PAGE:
Ben Sanderson, a Hollywood screenwriter who lost everything because of his alcoholism, arrives in Las Vegas to drink himself to death. There, he meets and forms an uneasy friendship and non-interference pact with prostitute Sera.
A convicted murderer on Death Row and the nun who befriends him. Through the portrayal of finely drawn characters and their interactions as the days, hours, and minutes tick down to the condemned man's execution, powerful emotions are unleashed. While Matthew Poncelet and Sister Prejean desperately try to gain a stay of execution from the governor or the courts, scenes are intercut from the brutal crime, gradually revealing the truth about the events that transpired. In addition to her temporal help, the nun also tries to reach out spiritually and assist as a guide to salvation. Written by
Tad Dibbern <DIBBERN_D@a1.mscf.upenn.edu>
The title "Dead Man Walking" is a slang term used by prison guards when escorting death row prisoners from their cells to the execution chambers. See more »
When Matt and Carl confront the couple in their car, Hope is wearing a reddish color blouse. When the scene cuts away to her being dragged into the forest, moments later, she is wearing a light blue blouse. See more »
Do you have any last words, Poncelet?
Yes, I do.
Mr. Delacroix, I don't wanna leave this world with any hate in my heart. I ask your forgiveness for what I done. It was a terrible thing I done, taking your son away from you.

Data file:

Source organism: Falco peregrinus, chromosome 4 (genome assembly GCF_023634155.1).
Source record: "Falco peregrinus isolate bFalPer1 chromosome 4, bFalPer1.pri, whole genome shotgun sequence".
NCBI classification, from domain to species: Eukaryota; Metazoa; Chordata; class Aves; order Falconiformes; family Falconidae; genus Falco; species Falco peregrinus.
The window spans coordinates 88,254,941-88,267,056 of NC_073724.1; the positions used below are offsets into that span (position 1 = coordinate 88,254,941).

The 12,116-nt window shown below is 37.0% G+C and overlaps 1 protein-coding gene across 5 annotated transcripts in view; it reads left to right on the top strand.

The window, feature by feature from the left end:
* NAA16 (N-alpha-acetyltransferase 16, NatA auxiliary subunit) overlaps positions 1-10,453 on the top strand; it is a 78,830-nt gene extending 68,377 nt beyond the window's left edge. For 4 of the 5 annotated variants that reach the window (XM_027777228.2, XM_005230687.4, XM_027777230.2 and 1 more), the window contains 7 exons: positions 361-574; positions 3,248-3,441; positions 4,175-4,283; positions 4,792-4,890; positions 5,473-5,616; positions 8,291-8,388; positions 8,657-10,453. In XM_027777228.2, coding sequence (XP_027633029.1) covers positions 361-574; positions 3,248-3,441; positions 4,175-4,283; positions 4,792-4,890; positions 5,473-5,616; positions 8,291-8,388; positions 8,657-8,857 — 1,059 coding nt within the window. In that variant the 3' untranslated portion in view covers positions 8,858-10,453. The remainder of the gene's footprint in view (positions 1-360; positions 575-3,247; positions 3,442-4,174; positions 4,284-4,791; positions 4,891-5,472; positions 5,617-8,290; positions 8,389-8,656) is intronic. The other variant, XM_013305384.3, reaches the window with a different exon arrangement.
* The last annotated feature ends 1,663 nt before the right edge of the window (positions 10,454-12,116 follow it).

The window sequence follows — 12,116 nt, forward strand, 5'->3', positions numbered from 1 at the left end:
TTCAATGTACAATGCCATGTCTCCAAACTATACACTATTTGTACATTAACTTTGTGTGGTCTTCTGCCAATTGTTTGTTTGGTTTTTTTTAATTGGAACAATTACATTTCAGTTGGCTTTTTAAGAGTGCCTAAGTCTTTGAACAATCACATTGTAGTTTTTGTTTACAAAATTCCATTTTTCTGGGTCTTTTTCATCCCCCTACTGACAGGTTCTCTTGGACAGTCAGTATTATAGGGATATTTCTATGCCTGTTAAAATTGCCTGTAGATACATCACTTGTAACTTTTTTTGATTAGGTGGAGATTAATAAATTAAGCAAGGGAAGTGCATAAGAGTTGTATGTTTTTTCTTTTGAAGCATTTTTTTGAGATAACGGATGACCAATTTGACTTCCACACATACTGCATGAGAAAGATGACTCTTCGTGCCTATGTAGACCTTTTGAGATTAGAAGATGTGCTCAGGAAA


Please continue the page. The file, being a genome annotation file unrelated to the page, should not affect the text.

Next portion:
[Softly to his wife]
How about us?
Mr. and Mrs. Percy, I hope my death gives you some relief.
See more »
This Film Was Edited On Old Fashioned Machines. This credit was inspired by John Ottman, editor of 'The Usual Suspects'. Ottman had wanted to put "edited on a piece of s*** Steenbeck" at the end of his movie, but settled for the more subtle "Edited on film". Tim Robbins heard about this, and decided to put his own variation of the line on the credits of 'Dead Man Walking.' See more »
"Dead Man Walking" is one of the most powerful movies I have ever seen. I find it hard to believe that anyone, after having seen the movie, could feel indifferent about the film or its message. Tim Robbins does not try to impose his ideas and beliefs on the viewers, but manages to make a film that are in most ways sympathetic to both views on the death penalty -- whether it is right to murder a murderer or not. I have always known where I stand in this question, even as a child, and this movie -- despite the fact that it does not really take any sides -- made me even surer in my conviction that it can never be right to murder *anyone*.
Sean Penn is absolutely brilliant in his portrayal of Matthew Poncelet, his nomination for an Academy Award was very well-deserved. Even if Nicolas Cage does a great job in "Leaving Las Vegas", I would have been happier if Penn had won the award. Susan Sarandon is also brilliant and she deserved the Academy Award she won. And Tim Robbins certainly deserves the vote I have given this film: 9/10!
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